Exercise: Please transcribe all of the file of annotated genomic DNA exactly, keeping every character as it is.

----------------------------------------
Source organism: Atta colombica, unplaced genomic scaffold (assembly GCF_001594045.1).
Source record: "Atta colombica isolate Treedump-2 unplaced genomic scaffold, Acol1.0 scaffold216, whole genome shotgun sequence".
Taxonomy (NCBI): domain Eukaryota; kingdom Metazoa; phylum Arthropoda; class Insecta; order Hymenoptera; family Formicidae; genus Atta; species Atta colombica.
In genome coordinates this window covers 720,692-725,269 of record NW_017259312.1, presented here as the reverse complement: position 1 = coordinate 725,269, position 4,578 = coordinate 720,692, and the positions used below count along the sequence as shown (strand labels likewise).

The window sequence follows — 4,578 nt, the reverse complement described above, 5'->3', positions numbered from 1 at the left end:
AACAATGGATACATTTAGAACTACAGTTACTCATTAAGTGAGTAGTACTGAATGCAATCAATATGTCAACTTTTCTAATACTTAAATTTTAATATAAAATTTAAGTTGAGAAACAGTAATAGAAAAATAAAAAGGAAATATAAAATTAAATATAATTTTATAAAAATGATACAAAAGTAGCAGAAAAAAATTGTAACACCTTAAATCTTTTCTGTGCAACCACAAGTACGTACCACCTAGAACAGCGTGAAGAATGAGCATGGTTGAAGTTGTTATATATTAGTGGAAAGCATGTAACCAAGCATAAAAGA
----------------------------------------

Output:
Source organism: Atta colombica, unplaced genomic scaffold (assembly GCF_001594045.1).
Source record: "Atta colombica isolate Treedump-2 unplaced genomic scaffold, Acol1.0 scaffold216, whole genome shotgun sequence".
Taxonomy (NCBI): domain Eukaryota; kingdom Metazoa; phylum Arthropoda; class Insecta; order Hymenoptera; family Formicidae; genus Atta; species Atta colombica.
In genome coordinates this window covers 720,692-725,269 of record NW_017259312.1, presented here as the reverse complement: position 1 = coordinate 725,269, position 4,578 = coordinate 720,692, and the positions used below count along the sequence as shown (strand labels likewise).

The window sequence follows — 4,578 nt, the reverse complement described above, 5'->3', positions numbered from 1 at the left end:
AACAATGGATACATTTAGAACTACAGTTACTCATTAAGTGAGTAGTACTGAATGCAATCAATATGTCAACTTTTCTAATACTTAAATTTTAATATAAAATTTAAGTTGAGAAACAGTAATAGAAAAATAAAAAGGAAATATAAAATTAAATATAATTTTATAAAAATGATACAAAAGTAGCAGAAAAAAATTGTAACACCTTAAATCTTTTCTGTGCAACCACAAGTACGTACCACCTAGAACAGCGTGAAGAATGAGCATGGTTGAAGTTGTTATATATTAGTGGAAAGCATGTAACCAAGCATAAAAGA